Despite market and mould, farmers expected to keep schedule
Southwestern Ontario farmers have a big decision to make following a volatile 2018 that saw corn emerge as an unexpected bumper crop, soybean markets take a hit due to the still-running trade war between the U.S. and China, and a “catastrophic” outbreak of mould in corn due to a wet harvesting season.
As planting season nears, farmers have a tough choice: stick with the usual corn and soybean cycle, or lean into one of the two crops. Both options seem unappealing. “The carryout on soybeans worldwide, but especially in the U.S., is huge. It’s a record by leaps and bounds,” said Frank Backx, a grain merchant based in Forest. “There’s no shortage, and part of that is attributable to the trade issue, where China is not buying U.S. beans.”
In context, the soybean stocks-to-usage ratio in 2014 was a tenth its current rate. As a result, soybean prices based out of the Chicago Board of Trade — through which Canadian soybeans are priced — still have the crop value listed 15 to 20 per cent below its regular price due to tariffs imposed by China on U.S. imports, offsetting any added value for Canadians competing in a highdemand Chinese market.
The value of soybeans could always revert back to normal by the time Canadian farmers go to market with their soybeans, but a correction is hardly a sure – or even likely – thing.
“It’s significantly affected us,” Dave Park, a grain farmer in Lambton County, said. “In the spring, farmers will have the option to grow corn or soybeans. And farmers are a little gun-shy on corn due the quality concerns they had last year with it.”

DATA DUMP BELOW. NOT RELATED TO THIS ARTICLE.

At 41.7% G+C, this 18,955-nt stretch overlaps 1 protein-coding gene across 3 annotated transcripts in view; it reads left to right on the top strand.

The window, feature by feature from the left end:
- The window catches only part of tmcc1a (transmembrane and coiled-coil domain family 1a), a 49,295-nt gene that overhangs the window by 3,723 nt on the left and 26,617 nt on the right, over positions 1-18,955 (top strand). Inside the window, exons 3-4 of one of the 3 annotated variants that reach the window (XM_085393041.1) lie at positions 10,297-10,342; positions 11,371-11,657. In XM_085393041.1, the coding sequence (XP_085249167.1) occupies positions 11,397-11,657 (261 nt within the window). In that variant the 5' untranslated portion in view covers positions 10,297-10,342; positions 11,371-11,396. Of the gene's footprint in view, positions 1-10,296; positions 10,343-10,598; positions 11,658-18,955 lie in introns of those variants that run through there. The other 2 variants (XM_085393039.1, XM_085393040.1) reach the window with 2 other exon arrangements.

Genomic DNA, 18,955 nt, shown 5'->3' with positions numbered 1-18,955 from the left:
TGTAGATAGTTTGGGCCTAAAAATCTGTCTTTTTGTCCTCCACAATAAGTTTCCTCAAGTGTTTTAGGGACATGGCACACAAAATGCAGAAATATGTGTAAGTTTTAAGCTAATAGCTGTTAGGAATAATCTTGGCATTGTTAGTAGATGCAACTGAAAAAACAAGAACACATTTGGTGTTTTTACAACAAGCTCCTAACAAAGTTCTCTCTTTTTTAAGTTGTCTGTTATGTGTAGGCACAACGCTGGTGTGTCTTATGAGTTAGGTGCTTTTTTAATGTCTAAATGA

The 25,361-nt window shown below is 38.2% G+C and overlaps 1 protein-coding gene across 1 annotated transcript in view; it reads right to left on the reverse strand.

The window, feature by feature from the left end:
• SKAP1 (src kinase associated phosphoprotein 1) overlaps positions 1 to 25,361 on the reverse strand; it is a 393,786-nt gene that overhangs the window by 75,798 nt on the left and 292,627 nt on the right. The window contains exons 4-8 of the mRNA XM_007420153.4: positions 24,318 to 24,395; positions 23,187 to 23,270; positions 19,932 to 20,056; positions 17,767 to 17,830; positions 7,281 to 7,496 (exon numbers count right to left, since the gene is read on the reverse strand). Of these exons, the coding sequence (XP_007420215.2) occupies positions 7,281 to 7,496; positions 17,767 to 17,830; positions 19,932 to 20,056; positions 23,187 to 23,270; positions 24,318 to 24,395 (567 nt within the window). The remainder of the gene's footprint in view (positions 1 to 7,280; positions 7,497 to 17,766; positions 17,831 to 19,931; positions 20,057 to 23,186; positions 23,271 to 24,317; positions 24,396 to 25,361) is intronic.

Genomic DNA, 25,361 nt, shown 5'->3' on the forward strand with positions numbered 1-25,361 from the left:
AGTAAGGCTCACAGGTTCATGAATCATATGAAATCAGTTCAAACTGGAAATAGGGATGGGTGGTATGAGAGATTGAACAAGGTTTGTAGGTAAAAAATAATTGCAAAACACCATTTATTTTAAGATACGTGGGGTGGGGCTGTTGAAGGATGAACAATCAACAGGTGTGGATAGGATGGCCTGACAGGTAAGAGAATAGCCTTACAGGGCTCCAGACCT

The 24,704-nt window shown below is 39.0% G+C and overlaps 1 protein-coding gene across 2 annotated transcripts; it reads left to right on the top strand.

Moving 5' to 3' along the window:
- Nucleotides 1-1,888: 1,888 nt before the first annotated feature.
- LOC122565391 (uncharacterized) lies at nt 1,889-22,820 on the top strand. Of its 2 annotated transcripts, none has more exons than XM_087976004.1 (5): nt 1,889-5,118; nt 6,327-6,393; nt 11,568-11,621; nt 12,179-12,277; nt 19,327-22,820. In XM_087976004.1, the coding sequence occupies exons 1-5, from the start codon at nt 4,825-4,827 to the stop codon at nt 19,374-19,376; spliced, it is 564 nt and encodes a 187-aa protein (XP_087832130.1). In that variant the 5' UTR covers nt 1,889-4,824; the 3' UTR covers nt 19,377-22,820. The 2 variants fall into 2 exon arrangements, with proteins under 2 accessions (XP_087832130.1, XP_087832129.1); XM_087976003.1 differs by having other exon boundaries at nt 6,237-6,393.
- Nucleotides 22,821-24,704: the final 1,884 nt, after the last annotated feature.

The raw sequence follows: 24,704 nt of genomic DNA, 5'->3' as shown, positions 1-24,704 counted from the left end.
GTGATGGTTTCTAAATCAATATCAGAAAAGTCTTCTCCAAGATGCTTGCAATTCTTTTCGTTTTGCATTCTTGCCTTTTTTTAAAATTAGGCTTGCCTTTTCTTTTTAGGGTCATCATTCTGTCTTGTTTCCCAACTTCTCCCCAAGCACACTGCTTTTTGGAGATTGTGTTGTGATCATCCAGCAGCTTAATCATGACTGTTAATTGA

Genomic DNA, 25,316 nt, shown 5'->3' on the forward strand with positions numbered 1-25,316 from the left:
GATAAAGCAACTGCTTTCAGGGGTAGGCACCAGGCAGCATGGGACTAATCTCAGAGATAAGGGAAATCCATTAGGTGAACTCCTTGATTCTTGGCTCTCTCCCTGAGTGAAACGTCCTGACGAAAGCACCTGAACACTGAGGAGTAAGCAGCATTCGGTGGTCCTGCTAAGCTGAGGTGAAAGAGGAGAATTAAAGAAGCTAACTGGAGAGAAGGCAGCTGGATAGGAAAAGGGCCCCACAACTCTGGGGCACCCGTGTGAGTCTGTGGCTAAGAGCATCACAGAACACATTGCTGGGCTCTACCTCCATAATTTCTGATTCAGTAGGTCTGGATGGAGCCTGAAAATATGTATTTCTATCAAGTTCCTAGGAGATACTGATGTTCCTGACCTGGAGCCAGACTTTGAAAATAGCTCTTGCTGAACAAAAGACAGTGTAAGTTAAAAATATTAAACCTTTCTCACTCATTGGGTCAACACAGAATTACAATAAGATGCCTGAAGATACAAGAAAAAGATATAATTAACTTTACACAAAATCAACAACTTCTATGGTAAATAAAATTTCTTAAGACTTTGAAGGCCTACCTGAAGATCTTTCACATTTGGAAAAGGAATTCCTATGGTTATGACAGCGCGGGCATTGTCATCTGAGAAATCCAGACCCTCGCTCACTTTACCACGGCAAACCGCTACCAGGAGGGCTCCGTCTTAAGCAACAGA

The vomitoxin issue was arguably more detrimental to Ontario agriculture than the U.S.-China trade war. A cold, wet fall forced many farmers to wait before harvesting their corn, which triggered a widespread outbreak of DON — which causes mould — and concerns farmers could lose millions of dollars following an otherwise successful season.
The province eventually provided relief in the form of testing subsidies, but those did not quite offset projected losses.
“This DON issue was a one-off, or at least we sure hope it is,” Backx said. “Farmers are going to remember this corn issue for many years.”
Farmers are likely better off with their usual crop cycle of wheat, soybeans, and corn, he added. Rotating all three crops has been shown to prevent disease in the long term and to improve annual yields, and those who shift too far one way or the other could paint themselves into a corner.
“We stick to a pretty regular crop rotation,” Dave McEachren, a cash crop farmer near Glencoe, added. “(For) the soil health benefits and the risk management benefits. … I have’t seen any swing as far as acreage intentions go.”
Winter wheat crops usually have a bigger impact on soybean and corn planting, McEachren said. If that farmland doesn’t produce as expected it frees up additional farmland for either soybeans, corn, or both.
This year, he, Park, and other farmers are worried that exact scenario will play out due to a late planting season and a mild winter.
“I would say we’re slightly below average,” McEachren said, about planting winter wheat. “The concern is with how wet those crops have been, whether they really got well-rooted and established for the winter. “Those acres could easily go to either (corn or soybeans),” he added. “The choice is pretty open there.”
“It’s certainly going to put our management skills to the test,” Park said. “Hopefully brighter days are on the horizon.”